Published September 1, 1995
On the other, other hand, there is the argument advanced by Aleksandr Solzhenitsyn (and seemingly shared by Pope John Paul II) that World War I, World War II, and the Cold War—the collapse of the old order in Europe in 1914-1918, the rise of communism and then fascism, the latter’s defeat in World War II and the former’s in the long, twilight struggle of the Cold War—are best understood together as a civil war of European civilization. In his 1983 Templeton Prize Lecture, delivered at the height of the agitations over the Reagan/Thatcher rearmament of the West, Solzhenitsyn had this to say about the pattern of twentieth-century history:
The failings of human consciousness, deprived of its divine dimension, have been a determining factor in all the major crimes of this century. The first of these was World War I, and much of our present predicament can be traced back to it. That war … took place when Europe, bursting with health and abundance, fell into a rage of self-mutilation that could not but sap its strength for a century or more, and perhaps forever. The only possible explanation for this war is a mental eclipse among the powers of Europe due to their lost awareness of a Supreme Power above them…. Only the loss of that higher intuition which comes from God could have allowed the West to accept calmly, after World War I, the protracted agony of Russia as she was being torn apart by a band of cannibals. . . . The West did not perceive that this was in fact the beginning of a lengthy process that spells disaster for the whole world.
The moral-cultural prism on history comes, it seems, more naturally to Slavs: thus Solzhenitsyn, and thus John Paul II, who wrote in 1991 about the bitter legacy of World War II for the peoples caught, between 1945 and 1989, on the wrong side of the Elbe River. The war that “should have reestablished freedom and restored the rights of nations,” said John Paul, “ended without having attained these goals”; indeed, it ended with “the spread of communist totalitarianism over more than half of Europe and over other parts of the world.”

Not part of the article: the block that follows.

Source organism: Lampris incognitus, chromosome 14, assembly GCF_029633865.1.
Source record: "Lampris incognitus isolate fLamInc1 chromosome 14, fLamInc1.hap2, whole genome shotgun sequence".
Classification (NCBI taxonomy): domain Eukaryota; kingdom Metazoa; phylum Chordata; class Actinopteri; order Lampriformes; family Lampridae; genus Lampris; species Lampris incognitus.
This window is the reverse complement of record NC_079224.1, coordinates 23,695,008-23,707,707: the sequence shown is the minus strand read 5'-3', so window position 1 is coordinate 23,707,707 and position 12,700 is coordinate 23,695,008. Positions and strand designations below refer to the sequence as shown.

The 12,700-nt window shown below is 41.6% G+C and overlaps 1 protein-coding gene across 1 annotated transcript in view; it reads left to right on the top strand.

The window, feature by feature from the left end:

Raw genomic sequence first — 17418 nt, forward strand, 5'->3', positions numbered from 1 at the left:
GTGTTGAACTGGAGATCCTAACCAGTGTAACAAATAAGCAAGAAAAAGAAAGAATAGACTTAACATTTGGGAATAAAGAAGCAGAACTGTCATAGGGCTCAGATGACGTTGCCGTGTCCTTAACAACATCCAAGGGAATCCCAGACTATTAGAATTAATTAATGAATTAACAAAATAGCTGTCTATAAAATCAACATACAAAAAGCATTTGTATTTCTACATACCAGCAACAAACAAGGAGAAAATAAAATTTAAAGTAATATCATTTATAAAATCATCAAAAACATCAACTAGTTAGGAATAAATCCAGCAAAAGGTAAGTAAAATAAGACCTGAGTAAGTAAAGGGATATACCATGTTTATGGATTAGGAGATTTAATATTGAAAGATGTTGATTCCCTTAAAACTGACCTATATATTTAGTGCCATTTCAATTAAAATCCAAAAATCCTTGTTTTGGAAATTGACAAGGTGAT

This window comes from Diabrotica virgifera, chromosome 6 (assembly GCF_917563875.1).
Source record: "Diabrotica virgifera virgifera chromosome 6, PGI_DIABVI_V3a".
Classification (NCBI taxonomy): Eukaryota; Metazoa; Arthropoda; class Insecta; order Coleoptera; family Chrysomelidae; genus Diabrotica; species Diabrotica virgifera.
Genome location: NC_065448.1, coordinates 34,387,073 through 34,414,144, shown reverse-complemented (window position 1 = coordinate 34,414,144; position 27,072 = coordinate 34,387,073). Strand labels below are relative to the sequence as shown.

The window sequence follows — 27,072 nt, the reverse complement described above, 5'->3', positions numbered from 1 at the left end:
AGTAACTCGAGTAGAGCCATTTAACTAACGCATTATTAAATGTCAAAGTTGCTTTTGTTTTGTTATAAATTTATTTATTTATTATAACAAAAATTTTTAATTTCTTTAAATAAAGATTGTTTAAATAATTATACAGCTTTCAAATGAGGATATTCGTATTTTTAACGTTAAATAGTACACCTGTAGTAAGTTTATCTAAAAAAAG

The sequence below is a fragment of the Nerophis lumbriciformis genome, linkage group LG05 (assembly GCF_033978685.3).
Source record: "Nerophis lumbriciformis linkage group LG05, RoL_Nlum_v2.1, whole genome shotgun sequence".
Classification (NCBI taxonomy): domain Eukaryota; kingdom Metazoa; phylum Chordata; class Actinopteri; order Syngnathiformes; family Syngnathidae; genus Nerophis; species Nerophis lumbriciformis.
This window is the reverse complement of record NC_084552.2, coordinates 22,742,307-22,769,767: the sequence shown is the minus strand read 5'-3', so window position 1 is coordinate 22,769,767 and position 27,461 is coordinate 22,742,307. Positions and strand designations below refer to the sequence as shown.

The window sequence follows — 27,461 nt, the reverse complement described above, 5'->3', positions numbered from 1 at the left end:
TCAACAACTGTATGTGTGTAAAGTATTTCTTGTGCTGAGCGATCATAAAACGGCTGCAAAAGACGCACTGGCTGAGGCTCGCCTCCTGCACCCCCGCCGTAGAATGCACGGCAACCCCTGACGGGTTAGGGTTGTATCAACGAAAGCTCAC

Who is right? Churchill, Taylor, Weinberg, Solzhenitsyn, the pope? If one thinks of history as the rise and fall of civilizations, and not just nation-states or governments, there is much to be said for the Slavic “take” on World War II, its origins, and its aftermath. The farther humanity gets from those events, and the more the actors (including nation-states) of that era fade into the past, the more the deeper moral-cultural analysis and its explanation of World War II as the second phase of an intra-European civil war will seem persuasive. (Unless, that is, the current vandals in the Temple of Clio win out, and it becomes the received wisdom of the twenty-third century that the great struggles of the twentieth were rooted in culturally constructed gender roles. Or somesuch.)
Yet Gerhard Weinberg also seems right in arguing that something new and terrible entered the world scene between 1939 and 1945: the clash, not just of nations within a generally accepted world political order, but of inimical ideologies in a struggle to define the future of world politics. That struggle, of course, had profound moral dimensions, in that it was based on wholly incommensurable understandings of the human person, human community, and human destiny. So perhaps the Slavic/cultural and Western/political interpretations of the distinctive character of World War II are not so different, after all.
George Weigel is Distinguished Senior Fellow of the Ethics and Public Policy Center in Washington, D.C. and holds EPPC’s William E. Simon Chair in Catholic Studies.